Project 194, Day 11: The Truth Will Make Us Free

This is the first song in Project 194 that I’ve included from my musical B.G.D.F., a show that I wrote over the period 1982-84. The singer here is a very young Gregg Edelman, who plays the role of Ted, a copywriter in an advertising agency (which is what the initials in the title of the show refer to). Gregg had just arrived in New York City, fresh from Northwestern University; since then, he’s gone on to have a very interesting career, originating, among others, the role of Stine, the writer, in City of Angels, and Cliff Bradshaw in the Broadway revival of Cabaret directed by Hal Prince. Three writers – do you detect a pattern here? The pianist is Hank Leftwich, and my chum Dick Aumiller directed this production and let us use his apartment to record these tracks.

I was a college student back in 1968.
Majoring in English Lit,
I was into all kinds of shit.
Brothers and sisters,
That’s what we were in ’68,
And it was great.
Give us a cause and we’d demonstrate!

I showed a lot of promise
Back in 1968.
Boy, that kid could really write!
People praised me left and right back then.
I guess I had a lot to learn
But it was wonderful back then to know
The truth would make us free
The truth would make us free.

I was a campaign manager back in 1972
Working as a volunteer.
“Save the world” was my trip that year.
Movers and shapers,
That’s what we were in ’72,
A cocky crew.
There wasn’t a thing that we couldn’t do.

Everyone still had dreams to dream in 1972.
I could really write a speech.
I knew what to say to reach the crowd.
I guess I had a lot to learn
But it was wonderful back then to know
The truth would make us free
The truth would make us free.

I’m a writer, I’m a pro,
You would think that I should know
That a writer who can show the truth is really needed.
Nowadays I hardly try
Has my talent all run dry?
I wonder where in the hell is the truth
Now that I need it?

I work in advertising now, it’s 1982.
Things are different nowadays.
My job’s a fraud, but at least it pays.
Getting and spending,
That’s where it’s at in ’82,
I’m telling you.
I write what the client says is true.

Who can say what’s right or wrong in 1982?
It all depends on point of view
It all depends on what and who you are, right?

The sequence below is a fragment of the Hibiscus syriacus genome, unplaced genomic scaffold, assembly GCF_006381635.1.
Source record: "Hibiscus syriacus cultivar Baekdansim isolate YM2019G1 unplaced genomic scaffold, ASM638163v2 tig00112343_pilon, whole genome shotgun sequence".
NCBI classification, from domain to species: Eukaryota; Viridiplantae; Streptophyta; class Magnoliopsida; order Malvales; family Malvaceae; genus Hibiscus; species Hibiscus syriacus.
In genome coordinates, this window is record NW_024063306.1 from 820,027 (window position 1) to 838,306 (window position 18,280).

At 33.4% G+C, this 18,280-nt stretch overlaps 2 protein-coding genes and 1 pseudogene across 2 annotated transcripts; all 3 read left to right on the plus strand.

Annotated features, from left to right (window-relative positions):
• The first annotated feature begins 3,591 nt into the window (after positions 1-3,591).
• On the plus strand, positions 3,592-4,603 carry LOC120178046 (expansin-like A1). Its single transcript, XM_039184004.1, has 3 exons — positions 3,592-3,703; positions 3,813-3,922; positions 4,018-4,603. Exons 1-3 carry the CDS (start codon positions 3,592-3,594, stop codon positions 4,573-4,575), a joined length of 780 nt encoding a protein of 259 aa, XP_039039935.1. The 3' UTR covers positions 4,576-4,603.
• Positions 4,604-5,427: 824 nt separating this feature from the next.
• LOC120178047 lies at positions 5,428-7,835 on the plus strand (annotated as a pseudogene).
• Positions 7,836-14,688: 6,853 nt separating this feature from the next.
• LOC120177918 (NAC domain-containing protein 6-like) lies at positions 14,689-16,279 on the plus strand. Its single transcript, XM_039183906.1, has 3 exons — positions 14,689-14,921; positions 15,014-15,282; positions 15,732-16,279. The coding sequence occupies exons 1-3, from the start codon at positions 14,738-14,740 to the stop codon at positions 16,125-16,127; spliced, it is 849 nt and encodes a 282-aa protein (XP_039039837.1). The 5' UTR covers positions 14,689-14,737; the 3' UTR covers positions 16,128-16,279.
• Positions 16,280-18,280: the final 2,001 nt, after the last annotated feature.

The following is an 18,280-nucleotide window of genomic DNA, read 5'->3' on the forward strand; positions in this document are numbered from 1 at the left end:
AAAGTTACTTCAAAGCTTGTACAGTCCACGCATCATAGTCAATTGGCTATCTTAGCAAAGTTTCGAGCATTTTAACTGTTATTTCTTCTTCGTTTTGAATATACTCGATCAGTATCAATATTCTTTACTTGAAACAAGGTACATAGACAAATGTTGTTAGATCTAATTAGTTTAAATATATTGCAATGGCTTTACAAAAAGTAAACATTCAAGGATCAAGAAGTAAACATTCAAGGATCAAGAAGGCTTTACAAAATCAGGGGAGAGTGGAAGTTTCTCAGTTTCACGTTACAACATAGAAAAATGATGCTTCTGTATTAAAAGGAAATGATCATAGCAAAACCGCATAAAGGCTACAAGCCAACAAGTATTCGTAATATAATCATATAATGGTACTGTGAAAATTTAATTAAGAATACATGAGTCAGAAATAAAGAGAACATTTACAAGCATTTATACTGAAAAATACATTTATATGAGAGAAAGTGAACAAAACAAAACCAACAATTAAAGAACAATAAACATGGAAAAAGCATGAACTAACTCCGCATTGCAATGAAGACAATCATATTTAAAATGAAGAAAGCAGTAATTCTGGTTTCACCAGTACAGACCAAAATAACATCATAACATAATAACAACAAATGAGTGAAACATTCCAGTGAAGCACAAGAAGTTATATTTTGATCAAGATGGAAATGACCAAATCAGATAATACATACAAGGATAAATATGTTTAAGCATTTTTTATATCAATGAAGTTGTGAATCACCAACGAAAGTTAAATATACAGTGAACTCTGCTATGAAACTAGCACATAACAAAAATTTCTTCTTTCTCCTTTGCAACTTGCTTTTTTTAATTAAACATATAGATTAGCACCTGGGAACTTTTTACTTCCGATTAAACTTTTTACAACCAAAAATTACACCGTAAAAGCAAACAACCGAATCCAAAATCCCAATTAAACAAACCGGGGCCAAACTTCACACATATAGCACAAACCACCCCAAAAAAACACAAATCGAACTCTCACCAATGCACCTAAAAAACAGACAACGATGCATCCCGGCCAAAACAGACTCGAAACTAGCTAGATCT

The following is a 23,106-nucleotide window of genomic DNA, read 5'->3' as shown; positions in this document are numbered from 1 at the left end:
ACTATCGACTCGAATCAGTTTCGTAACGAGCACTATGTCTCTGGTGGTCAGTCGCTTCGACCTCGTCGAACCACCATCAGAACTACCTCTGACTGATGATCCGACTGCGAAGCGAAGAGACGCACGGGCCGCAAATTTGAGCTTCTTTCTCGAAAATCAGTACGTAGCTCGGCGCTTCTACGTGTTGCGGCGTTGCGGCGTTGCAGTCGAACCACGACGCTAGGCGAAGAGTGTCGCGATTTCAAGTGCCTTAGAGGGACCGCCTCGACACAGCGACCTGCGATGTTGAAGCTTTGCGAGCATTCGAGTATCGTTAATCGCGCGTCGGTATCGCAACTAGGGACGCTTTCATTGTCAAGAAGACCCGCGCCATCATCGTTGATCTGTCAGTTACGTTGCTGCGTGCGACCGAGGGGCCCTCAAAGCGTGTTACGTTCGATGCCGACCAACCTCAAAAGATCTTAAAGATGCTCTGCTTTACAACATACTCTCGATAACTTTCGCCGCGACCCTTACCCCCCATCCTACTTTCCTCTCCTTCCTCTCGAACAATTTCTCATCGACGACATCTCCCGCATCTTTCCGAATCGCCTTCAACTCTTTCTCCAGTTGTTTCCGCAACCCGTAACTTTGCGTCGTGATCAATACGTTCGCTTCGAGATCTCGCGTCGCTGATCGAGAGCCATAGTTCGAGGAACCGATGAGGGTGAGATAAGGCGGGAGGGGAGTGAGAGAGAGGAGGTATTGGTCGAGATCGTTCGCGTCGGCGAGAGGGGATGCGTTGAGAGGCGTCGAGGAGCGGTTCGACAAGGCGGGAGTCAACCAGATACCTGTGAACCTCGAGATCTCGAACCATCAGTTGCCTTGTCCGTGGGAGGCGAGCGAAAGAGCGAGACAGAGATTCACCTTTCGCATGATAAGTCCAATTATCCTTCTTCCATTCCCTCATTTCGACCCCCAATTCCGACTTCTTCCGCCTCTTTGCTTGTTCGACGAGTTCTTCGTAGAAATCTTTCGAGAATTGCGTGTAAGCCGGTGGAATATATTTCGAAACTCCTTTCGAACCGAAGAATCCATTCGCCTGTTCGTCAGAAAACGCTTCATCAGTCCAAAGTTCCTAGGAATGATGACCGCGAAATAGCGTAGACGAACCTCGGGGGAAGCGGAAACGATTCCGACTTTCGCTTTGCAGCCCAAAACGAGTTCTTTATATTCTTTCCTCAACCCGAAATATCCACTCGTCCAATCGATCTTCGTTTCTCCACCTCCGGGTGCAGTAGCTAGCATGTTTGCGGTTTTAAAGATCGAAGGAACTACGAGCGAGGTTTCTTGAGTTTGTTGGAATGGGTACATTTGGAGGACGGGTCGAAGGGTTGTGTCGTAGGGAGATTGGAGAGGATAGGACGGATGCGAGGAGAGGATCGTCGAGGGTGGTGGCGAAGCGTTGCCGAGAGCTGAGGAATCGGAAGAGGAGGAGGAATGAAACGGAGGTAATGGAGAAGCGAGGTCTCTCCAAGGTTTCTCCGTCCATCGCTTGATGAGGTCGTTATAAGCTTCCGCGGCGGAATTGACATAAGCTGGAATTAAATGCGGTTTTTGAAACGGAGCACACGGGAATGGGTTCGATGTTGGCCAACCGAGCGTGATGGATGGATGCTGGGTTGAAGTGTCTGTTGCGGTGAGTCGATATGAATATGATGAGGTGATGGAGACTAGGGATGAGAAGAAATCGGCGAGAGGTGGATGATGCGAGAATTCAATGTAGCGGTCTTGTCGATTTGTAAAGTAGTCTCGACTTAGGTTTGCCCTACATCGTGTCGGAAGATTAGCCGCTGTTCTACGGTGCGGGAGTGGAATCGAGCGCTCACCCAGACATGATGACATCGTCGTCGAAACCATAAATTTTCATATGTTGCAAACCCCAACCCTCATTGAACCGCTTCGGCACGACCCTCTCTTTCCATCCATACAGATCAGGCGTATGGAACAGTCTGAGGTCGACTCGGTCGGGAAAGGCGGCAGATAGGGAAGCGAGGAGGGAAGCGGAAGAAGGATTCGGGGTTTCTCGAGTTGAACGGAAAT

Well, look at me,
How much I earn.
I must still naive,
‘Cause I still believe
The truth will make us free!
The truth will make us free…
But no one knows the truth,
Especially me.

It’s often hard to look back on my old work without cringing, but this is a creation from thirty years ago that brings me considerable pleasure and a feeling of pride when I examine it now. The music has a plangent, melancholy quality that tugs at my heart, and the harmonic language is rich and evocative. Gregg does a brave and skillful job of navigating a challenging and expressive melodic line; of course there are little clams (clam-ettes), notes that need to be tuned, and the piano (it was a spinet in director Dick Aumiller’s apartment) needs tuning too, but this one’s not as much of a cringe-maker as I expected.

What strikes me about it today is my obsession with the theme of promise and loss, one that I returned to with What Happened To The Song in Realities. It seems like I continue to fuss (through the mouthpiece of the characters I’ve written for) over the question of squandered potential – both songs are sung by characters considering the promise and how differently things turned out from what we expected. As I’ve noted before, I feel nostalgia for my youth – it was a great time, and I often think how much I’d give to be able to go back to a time I recall as being characterized by enormous vigor, enthusiasm, creativity. I was too young and stupid to know to be afraid or constrained by what I wasn’t allowed to do, and I hadn’t been seduced by the effects of a comfortable life. Now I’m more comfortable, that’s certain, and I enjoy a certain feeling of wisdom and experience that feels (on good days, anyway) like it gives me power and depth and status. But still – being young has its advantages.

If you missed them, these are the songs already posted on Project 194. Want to receive daily songs delivered direct to your inbox? Sign up here!

One thought on “Project 194, Day 11: The Truth Will Make Us Free

  1. Pingback: Day 111: The Final Task | Notes from a SAVI Savant

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